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* Anyone in ''[[NexusWar Nexus Clash]]'' can use weapons coated with lesser poisons regardless of their position on the KarmaMeter, including a variant in armors that poison anyone who hits the wearer. The truly nasty poisons are the exclusive domain of [[NamesToRunAwayFromReallyFast Defiler]] demons, who don't ''need'' weapons.

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* Anyone in ''[[NexusWar Nexus Clash]]'' ''VideoGame/NexusClash'' can use weapons coated with lesser poisons regardless of their position on the KarmaMeter, including a variant in armors that poison anyone who hits the wearer. The truly nasty poisons are the exclusive domain of [[NamesToRunAwayFromReallyFast Defiler]] demons, who don't ''need'' weapons.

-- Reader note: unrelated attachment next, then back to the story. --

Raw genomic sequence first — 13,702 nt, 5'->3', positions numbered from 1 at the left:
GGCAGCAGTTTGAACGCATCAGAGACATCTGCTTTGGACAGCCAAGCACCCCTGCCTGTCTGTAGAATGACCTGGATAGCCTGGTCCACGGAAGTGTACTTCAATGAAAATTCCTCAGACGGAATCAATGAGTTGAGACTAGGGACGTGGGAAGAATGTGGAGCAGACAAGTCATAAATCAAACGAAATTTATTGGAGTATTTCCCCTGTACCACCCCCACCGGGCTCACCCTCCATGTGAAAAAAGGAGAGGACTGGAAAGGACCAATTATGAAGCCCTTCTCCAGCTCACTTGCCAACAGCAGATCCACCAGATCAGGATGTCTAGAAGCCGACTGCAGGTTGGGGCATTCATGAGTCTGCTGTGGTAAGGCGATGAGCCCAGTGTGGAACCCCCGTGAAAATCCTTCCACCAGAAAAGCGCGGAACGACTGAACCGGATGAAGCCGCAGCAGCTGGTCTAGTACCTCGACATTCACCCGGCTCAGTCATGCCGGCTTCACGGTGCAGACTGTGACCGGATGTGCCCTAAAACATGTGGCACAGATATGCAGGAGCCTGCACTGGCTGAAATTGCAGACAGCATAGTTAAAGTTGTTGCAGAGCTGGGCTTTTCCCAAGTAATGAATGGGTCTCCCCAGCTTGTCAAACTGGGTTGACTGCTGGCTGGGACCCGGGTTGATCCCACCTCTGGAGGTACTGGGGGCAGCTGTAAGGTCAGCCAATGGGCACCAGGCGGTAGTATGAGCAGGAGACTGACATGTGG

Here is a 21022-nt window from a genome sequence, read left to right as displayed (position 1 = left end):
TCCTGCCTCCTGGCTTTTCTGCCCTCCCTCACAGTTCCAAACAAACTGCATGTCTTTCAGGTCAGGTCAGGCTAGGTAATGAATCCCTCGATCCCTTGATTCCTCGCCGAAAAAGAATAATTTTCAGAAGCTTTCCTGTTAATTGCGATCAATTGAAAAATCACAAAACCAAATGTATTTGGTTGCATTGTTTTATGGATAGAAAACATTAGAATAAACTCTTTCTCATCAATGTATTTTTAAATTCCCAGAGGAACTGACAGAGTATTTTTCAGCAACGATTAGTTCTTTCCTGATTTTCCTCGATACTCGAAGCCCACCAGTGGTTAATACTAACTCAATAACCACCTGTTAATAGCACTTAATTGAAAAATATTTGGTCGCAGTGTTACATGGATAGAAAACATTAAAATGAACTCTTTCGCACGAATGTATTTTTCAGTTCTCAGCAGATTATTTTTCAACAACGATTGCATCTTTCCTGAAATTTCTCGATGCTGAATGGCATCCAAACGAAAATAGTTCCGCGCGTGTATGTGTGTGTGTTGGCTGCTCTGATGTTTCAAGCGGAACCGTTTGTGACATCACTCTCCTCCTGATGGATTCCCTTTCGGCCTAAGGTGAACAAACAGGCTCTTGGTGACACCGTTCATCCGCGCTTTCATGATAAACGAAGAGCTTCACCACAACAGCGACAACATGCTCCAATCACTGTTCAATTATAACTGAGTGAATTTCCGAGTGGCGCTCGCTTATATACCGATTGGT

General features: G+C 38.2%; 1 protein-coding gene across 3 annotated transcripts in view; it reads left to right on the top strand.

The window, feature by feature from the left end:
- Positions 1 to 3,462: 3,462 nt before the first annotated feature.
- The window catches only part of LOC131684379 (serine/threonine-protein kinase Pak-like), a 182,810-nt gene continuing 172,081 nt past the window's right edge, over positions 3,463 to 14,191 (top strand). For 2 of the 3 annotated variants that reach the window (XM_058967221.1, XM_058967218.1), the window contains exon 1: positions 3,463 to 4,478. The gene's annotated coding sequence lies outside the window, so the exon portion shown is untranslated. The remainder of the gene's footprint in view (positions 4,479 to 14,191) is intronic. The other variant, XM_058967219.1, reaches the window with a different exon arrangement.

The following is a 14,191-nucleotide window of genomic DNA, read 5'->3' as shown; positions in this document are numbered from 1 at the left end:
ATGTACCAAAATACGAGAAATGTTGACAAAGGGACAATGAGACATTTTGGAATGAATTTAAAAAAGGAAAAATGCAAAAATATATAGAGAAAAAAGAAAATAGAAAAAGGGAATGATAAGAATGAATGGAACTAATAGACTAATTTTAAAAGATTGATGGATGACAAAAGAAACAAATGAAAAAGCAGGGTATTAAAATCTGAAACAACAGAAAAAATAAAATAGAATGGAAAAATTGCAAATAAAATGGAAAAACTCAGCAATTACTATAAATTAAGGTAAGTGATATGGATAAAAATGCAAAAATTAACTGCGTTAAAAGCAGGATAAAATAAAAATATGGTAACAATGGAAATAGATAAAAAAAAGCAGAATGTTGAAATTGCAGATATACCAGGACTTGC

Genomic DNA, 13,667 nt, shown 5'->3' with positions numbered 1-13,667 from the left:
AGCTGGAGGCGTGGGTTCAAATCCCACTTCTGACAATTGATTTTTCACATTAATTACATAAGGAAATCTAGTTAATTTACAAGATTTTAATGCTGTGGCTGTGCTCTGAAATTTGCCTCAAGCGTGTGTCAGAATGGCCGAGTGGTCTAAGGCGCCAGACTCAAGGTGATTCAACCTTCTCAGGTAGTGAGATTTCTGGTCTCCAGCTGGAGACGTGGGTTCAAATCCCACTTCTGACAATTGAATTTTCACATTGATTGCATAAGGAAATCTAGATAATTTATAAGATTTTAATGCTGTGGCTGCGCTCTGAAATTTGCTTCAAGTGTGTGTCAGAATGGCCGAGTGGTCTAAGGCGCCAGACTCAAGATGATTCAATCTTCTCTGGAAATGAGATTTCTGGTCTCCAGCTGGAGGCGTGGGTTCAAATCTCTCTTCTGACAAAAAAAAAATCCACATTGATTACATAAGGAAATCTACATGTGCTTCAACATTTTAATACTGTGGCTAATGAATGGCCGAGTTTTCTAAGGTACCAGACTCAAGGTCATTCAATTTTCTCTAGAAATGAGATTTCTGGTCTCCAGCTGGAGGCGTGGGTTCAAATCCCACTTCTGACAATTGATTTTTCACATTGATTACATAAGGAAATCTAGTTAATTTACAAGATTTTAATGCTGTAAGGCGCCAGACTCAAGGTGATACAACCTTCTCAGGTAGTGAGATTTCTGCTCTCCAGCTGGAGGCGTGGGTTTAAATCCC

1st Feb '18 7:19:18 AM BeerBaron
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** ''[[VideoGame/TheElderScrollsIVOblivion The Elder Scrolls IV: Oblivion]]'' lets you poison your weapons. Any potion you make (or find) which only has negative effects will be treated as a poison and be applied to your weapon (delivering its effects to the next enemy you strike with a melee weapon or applying them to the next arrow you fire). This causes some confusion as to how a [[DropTheHammer warhammer]]-[[CarryABigStick or other blunt weapon,]] which [[MindScrew has no method of actually transmitting the poison into the host's body]]-can be poisoned in the same manner as, say, [[HeroesPreferSwords a sword]] or [[AnAxeToGrind battleaxe/waraxe]].
** In ''VideoGame/TheElderScrollsVSkyrim'', poison returns, but further testing one's WillingSuspensionOfDisbelief. A master of pickpocketing can reverse pickpocket a poison vial into their possession to poison them without the recipient noticing.